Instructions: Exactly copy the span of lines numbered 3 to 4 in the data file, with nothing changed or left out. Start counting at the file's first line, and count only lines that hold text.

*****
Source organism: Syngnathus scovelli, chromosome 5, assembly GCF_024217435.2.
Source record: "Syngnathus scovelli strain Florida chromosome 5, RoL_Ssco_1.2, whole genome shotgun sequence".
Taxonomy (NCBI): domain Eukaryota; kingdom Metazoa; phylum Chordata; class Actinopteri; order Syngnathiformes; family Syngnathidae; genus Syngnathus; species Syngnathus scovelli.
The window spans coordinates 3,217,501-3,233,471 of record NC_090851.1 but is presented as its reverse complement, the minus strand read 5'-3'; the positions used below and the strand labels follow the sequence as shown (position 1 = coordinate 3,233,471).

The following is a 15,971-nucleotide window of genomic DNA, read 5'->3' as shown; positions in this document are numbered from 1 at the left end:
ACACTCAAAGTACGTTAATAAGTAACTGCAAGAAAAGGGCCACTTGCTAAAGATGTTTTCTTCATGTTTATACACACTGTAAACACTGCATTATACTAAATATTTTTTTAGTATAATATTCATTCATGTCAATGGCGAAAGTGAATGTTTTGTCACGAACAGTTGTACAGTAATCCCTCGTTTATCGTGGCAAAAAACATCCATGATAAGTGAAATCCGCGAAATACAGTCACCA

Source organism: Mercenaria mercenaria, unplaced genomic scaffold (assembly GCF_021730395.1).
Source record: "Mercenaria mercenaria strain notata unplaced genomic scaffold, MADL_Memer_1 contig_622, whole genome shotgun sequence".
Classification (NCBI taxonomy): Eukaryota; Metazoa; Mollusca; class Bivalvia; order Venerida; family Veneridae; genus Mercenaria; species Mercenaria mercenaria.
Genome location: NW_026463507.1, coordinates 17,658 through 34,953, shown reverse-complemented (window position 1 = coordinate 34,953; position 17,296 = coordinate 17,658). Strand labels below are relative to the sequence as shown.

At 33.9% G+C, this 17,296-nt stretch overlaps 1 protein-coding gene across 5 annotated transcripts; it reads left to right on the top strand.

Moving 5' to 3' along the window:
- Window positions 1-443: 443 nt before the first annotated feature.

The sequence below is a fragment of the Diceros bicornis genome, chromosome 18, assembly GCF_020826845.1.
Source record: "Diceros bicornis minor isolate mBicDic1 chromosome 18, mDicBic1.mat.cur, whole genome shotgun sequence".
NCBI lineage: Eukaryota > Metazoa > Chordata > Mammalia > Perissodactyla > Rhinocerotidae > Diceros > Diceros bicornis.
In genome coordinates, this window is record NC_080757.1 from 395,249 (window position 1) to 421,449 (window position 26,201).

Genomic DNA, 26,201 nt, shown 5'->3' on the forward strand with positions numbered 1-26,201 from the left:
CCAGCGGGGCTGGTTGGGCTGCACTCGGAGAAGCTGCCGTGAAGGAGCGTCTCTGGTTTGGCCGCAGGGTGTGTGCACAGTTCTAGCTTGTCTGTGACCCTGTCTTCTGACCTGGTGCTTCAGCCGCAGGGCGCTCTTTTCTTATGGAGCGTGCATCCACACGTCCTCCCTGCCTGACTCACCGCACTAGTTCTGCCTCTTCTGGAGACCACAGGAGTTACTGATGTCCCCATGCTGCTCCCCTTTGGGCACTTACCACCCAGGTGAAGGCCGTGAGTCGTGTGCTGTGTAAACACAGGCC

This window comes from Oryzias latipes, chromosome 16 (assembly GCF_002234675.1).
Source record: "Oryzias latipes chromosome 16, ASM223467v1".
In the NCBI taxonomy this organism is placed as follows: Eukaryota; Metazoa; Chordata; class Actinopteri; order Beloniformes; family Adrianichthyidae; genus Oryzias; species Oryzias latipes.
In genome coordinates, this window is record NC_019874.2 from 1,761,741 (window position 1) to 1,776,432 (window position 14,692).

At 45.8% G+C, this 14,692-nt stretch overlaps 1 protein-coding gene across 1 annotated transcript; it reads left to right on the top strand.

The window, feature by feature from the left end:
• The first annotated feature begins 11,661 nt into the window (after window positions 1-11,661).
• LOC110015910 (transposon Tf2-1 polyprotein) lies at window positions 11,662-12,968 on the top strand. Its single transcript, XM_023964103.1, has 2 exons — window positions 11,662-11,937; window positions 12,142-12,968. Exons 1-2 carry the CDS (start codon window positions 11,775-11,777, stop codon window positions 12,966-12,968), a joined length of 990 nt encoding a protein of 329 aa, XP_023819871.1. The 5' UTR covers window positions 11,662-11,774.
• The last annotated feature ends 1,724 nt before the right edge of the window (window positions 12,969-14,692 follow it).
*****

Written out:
Taxonomy (NCBI): domain Eukaryota; kingdom Metazoa; phylum Chordata; class Actinopteri; order Syngnathiformes; family Syngnathidae; genus Syngnathus; species Syngnathus scovelli.
The window spans coordinates 3,217,501-3,233,471 of record NC_090851.1 but is presented as its reverse complement, the minus strand read 5'-3'; the positions used below and the strand labels follow the sequence as shown (position 1 = coordinate 3,233,471).